Aquaponics Nugget #41:
How To Eliminate Malaria With Aquaponic Systems:


An additional benefit of farming aquaponically (that we noticed after our first system was operational for six months) was that the mosquitoes on our seven-acre farm had COMPLETELY disappeared! We live in Hawaii, where there are as many mosquitoes as any other tropical area in the world. Although we are fortunate not to have malaria, typhoid, or any of the other dangerous diseases that are transmitted to humans by mosquitoes, we DO have dengue fever, which can be fatal in the young, elderly, or those with compromised immune systems.

    Before we built our first aquaponics system, our farm was like any other place on the green windward coast of the Big Island: even during a drought, when the soil was dusty and dry and there was no standing water visible anywhere, there were still clouds of mosquitoes at dawn and dusk. If we left a door or window open in the house during the day, even for a few minutes, we knew that we would be tormented by the buzzing of hungry mosquitoes all night long as we tried to sleep.

    When we built our first aquaponics system, we knew we were creating additional habitat for mosquitoes to lay their eggs, so we introduced a few mosquito fish (gambusia affinis), and neon tetras into our system water. They thrived and spread throughout the systems we built, and soon had become a self-sustaining population numbering in the tens of thousands. Six months later one of us noticed there were simply no mosquitoes around any longer. It’s easier to notice the presence of a pest that the absence of one, so we’re not certain when the number went to zero, but it was sometime during that six-month period.

Since then, we’ve had the pleasure to live on a beautiful farm in the tropics that has NO mosquitoes! How does this work? We live in the center of a deadly efficient mosquito trap: every female mosquito in the neighborhood can sense the roughly 50,000 gallons of water in our aquaponics systems, and comes to them to lay her eggs. Each egg hatches into a larva, which is then promptly consumed by one of the hundreds of thousands of mosquito fish in our water BEFORE it can ever develop sufficiently to hatch into an adult mosquito. That mosquito’s bequest of future generations is GONE, down the gullets of little fish who thrive on these meals and produce even MORE little fish hungry for mosquito larvae.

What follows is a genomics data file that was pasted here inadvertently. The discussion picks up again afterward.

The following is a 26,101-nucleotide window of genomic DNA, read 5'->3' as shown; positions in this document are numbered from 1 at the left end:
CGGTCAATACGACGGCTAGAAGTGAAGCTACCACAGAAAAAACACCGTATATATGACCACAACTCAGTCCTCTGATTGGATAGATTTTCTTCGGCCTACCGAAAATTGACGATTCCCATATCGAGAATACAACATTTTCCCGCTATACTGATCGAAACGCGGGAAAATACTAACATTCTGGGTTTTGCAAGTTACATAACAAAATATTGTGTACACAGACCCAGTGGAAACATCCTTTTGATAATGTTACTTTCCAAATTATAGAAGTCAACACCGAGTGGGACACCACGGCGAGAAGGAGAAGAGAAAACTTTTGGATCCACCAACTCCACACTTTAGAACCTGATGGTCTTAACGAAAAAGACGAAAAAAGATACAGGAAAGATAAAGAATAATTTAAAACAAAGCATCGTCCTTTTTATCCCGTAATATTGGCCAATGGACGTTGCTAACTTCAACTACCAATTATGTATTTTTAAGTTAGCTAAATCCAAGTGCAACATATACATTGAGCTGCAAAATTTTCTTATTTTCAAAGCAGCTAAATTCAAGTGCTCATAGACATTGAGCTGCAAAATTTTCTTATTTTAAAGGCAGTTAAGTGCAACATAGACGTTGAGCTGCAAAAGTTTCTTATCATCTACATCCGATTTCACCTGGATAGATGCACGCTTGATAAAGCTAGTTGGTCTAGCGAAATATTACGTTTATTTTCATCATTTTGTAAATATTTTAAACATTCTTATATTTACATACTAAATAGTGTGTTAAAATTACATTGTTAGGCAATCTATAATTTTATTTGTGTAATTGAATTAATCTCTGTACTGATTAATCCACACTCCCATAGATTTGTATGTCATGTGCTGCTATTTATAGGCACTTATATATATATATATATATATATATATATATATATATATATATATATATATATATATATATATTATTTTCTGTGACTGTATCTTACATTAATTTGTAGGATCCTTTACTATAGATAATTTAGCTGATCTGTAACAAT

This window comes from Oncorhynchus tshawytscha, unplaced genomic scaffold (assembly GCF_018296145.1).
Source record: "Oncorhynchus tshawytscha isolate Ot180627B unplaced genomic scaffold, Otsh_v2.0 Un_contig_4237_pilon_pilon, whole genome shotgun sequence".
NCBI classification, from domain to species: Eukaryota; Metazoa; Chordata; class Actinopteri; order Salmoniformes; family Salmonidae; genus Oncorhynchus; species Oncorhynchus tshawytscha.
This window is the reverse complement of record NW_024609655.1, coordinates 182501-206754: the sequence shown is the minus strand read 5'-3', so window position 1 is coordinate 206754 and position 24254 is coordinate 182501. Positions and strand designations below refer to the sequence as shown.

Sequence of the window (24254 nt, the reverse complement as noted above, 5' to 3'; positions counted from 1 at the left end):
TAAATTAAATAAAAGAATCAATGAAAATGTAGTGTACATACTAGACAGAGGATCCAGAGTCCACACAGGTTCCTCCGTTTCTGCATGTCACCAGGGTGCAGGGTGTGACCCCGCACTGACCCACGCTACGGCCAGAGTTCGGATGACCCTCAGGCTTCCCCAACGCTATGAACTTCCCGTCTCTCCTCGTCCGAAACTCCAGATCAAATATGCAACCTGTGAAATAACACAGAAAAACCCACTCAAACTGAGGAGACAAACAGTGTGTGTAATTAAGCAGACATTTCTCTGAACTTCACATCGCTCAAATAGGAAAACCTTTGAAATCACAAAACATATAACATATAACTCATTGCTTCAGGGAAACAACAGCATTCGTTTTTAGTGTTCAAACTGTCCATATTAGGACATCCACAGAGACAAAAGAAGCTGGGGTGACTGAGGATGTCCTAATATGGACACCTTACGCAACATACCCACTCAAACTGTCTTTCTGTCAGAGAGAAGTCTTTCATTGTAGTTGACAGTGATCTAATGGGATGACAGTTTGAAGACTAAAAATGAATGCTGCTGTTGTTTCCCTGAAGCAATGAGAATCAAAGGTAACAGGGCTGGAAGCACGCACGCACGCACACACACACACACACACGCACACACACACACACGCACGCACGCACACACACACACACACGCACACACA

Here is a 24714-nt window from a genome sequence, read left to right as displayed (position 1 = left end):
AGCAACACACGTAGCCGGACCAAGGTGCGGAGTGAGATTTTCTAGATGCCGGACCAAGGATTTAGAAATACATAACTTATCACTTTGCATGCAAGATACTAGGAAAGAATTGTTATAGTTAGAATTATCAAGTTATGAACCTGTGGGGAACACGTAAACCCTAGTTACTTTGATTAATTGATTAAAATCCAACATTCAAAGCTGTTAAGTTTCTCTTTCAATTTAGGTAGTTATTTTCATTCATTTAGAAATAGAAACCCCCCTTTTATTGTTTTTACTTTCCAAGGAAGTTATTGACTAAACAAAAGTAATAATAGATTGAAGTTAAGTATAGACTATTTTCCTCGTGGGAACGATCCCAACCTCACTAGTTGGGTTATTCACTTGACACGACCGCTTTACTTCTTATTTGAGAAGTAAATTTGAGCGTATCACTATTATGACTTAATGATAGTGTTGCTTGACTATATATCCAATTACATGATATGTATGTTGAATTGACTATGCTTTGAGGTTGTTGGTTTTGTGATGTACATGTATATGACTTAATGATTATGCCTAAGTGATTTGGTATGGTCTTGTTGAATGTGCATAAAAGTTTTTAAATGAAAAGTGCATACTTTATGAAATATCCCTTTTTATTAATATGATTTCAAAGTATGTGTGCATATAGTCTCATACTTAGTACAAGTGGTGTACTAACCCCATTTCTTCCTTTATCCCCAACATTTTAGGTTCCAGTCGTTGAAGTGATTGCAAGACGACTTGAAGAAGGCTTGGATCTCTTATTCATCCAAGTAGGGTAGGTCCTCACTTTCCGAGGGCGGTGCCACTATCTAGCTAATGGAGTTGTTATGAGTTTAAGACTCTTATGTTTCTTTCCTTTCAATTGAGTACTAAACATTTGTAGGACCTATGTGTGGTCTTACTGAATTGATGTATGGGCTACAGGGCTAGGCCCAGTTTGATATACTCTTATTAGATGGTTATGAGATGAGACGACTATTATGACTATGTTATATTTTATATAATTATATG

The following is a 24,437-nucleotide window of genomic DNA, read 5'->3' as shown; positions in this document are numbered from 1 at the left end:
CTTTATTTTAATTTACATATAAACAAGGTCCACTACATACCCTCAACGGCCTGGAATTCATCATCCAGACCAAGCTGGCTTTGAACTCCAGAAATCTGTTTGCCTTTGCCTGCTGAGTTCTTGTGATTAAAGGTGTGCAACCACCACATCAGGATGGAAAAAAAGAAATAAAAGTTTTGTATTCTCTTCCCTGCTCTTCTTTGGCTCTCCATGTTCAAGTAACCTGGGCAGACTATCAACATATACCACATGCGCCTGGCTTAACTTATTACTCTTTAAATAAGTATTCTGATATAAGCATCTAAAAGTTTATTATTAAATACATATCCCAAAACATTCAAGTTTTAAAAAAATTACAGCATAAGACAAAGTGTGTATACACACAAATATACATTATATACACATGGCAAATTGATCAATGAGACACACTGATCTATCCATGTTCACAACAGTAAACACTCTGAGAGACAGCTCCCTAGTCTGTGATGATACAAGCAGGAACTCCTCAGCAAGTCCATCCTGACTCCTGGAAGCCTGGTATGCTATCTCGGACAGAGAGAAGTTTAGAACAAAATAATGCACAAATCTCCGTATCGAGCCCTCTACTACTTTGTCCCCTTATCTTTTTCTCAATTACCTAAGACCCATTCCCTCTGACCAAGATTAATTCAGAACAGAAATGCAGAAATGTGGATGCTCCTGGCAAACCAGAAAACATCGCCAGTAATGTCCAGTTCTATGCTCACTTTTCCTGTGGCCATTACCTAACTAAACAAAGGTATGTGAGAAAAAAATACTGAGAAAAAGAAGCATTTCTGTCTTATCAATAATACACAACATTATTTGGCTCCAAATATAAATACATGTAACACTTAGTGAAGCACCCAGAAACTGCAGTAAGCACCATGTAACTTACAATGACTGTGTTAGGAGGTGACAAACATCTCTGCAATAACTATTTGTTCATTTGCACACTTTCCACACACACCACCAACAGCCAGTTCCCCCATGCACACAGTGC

We don’t know what the effective radius of our mosquito eradicator is, but we’ve gone to the corners of our seven-acre property and haven’t found any mosquitoes there; we think there’s a good chance it is significantly reducing mosquito populations on the farms around us. We need help and funding to continue research into this phenomenon in order to understand it better, and to develop it to the point where it can easily be implemented in any location or culture. This could make a huge difference in the lives of people worldwide who currently lose family members to malaria and other mosquito-borne diseases.

(Next week: "Cheap Fish Food is NOT Cheap!" (We just figured this out last week after getting "clues" for two years!)

Click to see our new Video!
............................................

Free Farm Tours
..............................................
DSC02309
Aquaponics tour at the Friendly farm!

We hold a free workshop on our farm the FIRST Saturday of every month,  focused on growing food with aquaponics and permaculture.  Click here for information. See you there!

If you are a school, a non-profit organization, an organization working with the poor, Native Hawaiians, or ex-inmates, or if you are a church, we will hold a free farm tour for you anytime. You DO need to email us first to schedule, or we might be out on errands!


TaroIn2inchPot2

3-1/2 pound kalo (taro root) grown in a 2" net pot (little bump at bottom)



prawn%20b%2010%206%2008

4-month old prawn (macrobrachium rosenbergii) grown in hydroponics troughs of our aquaponics systems